UK listed a lowly 33rd in world broadband speed pecking order


The UK ranks just 33rd in the world for average broadband speeds, behind the likes of Liechtenstein and Slovakia and only marginally above the worldwide average.

Broadband metrics group Ookla has revealed its Net Index, which ranks countries based on data collected by its Speedtest and Pingtest online connecting-testing utilities.

According to the index, which examined more than 1.5 billion records in total, South Korea has the world's fastest broadband, with the average connection zipping along at downstream speeds of 34.19Mbps. Latvia is a distant second with 24.3Mbps, followed by Moldova, Japan and Sweden.

South Korea's impressive speed is nearly five times the UK average of 7.69Mbps, which is only good enough for 33rd place, and only narrowly beats the global average of 7.67Mbps. The US isn't much better, coming in 26th overall with an average of 10.16Mbps.

At the other end of the scale, Zambia came in last of the 154 countries listed, with its 260Kbps average more than 100 times slower than that of South Korea.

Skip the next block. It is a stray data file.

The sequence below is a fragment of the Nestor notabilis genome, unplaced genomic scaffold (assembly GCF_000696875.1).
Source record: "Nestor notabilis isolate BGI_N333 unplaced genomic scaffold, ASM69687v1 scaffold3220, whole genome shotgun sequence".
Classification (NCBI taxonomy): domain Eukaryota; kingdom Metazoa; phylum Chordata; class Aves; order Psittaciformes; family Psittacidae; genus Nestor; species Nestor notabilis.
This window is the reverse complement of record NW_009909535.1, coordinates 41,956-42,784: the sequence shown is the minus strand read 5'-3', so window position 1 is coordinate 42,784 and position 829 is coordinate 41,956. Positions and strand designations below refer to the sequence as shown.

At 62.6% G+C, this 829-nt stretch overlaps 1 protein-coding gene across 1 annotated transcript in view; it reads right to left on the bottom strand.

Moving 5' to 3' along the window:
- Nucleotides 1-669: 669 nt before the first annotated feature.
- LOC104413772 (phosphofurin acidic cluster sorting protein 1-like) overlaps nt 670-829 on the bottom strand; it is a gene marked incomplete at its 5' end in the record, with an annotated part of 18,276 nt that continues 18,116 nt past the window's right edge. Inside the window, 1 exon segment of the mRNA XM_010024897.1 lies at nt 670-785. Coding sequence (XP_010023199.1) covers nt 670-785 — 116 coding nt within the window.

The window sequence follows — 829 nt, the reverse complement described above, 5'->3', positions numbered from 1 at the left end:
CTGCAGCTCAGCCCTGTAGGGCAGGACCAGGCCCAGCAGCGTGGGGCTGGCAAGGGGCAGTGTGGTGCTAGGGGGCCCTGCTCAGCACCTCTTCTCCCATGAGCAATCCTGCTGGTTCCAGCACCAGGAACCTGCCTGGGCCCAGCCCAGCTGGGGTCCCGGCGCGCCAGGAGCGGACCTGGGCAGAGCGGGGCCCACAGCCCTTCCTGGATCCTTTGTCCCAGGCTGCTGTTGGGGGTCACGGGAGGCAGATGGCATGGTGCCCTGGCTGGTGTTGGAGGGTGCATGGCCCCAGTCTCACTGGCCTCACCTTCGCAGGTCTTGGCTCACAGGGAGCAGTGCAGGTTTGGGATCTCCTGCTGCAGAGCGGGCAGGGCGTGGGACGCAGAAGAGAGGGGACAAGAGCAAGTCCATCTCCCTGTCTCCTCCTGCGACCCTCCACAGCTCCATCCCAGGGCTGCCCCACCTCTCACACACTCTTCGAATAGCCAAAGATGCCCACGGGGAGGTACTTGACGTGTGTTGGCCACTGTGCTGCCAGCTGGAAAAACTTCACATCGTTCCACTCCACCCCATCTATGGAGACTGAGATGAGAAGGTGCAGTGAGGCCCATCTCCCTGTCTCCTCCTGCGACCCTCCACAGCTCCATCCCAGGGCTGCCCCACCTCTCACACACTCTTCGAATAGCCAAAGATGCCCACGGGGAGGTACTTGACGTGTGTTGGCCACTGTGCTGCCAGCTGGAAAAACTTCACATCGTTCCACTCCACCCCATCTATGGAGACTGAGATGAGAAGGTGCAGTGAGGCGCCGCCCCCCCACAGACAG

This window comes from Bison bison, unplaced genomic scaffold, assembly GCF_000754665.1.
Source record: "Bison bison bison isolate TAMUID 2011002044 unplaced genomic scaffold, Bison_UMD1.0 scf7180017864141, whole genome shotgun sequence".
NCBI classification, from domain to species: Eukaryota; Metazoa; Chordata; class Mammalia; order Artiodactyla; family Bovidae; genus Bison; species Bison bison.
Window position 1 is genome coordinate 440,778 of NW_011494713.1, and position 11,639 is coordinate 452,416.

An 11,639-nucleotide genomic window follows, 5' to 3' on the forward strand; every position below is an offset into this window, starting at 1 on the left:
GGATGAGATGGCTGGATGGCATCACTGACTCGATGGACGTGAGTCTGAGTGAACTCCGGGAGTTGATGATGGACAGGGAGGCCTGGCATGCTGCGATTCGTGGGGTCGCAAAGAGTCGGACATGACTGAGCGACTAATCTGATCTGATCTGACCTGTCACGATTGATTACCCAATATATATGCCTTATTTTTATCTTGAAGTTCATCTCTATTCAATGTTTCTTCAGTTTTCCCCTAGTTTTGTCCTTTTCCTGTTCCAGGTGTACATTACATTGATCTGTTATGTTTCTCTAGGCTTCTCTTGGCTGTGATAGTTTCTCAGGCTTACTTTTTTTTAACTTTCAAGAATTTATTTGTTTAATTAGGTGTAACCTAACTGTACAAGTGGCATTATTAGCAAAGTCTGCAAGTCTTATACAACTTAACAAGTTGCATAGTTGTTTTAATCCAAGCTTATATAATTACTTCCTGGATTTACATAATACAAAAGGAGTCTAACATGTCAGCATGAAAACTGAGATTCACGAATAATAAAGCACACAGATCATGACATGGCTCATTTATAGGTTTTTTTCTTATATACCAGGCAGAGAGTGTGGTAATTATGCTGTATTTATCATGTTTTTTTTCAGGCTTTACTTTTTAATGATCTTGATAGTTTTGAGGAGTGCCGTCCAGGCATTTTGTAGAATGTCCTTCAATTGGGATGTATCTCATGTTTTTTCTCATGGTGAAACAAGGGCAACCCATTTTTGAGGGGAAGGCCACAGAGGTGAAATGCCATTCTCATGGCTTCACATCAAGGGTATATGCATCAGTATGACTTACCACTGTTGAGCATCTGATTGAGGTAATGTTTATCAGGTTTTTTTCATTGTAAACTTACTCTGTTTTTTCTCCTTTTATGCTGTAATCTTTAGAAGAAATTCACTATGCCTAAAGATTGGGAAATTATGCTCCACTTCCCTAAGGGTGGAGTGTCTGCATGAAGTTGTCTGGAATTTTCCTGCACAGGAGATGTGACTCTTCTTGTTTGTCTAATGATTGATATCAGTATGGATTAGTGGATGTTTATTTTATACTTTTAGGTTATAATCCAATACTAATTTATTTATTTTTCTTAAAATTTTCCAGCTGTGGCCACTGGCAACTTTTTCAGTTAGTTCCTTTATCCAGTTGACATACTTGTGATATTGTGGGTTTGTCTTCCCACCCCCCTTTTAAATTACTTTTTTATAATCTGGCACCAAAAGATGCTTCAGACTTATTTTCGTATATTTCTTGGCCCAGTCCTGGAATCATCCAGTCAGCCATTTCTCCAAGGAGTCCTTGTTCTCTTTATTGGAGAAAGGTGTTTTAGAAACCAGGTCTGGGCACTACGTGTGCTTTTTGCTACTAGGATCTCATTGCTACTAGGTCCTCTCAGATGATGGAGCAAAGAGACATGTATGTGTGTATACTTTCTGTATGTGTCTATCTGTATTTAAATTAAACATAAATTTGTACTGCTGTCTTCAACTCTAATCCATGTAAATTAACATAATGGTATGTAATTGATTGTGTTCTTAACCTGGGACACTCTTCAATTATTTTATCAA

The Net Index report also revealed the top locations within each country for speedy broadband, and in the UK, London doesn't even make the top 30. Instead, it's Loughton, Welling, Dartford, Clitheroe and Troon that are showing the rest of the country a clean pair of broadband heels.

But they're unlikely to be getting anywhere near residents of Seoul, the world's fastest city for broadband according to Ookla, where data speeds around at 34.66Mbps. Latvian capital Riga was listed in second place with 27.90Mbps.

While the Ookla figures make for interesting reading, the unscientific nature of how the data was accumulated, plus the survey's near-three-year duration, mean the rankings are hardly official.

But they are broadly in line with other recent reports, including Akamai's State of the Internet report in January, which pegged the UK at 26th place globally, with South Korea the world's fastest and Sweden the top European country.

Either way, with plans to improve the UK's broadband infrastructure forming a key policy issue in the build-up to the recent general election, those pressing for more resources to be devoted to developing super-fast broadband in the country will no doubt point to the Net Index scores as evidence.

Yet despite its mediocre overall ranking, the UK's downstream speed combined with its 0.91Mbps upstream speed and a quality rating of just over 81 per cent contributes to an overall "desirable" verdict from Ookla.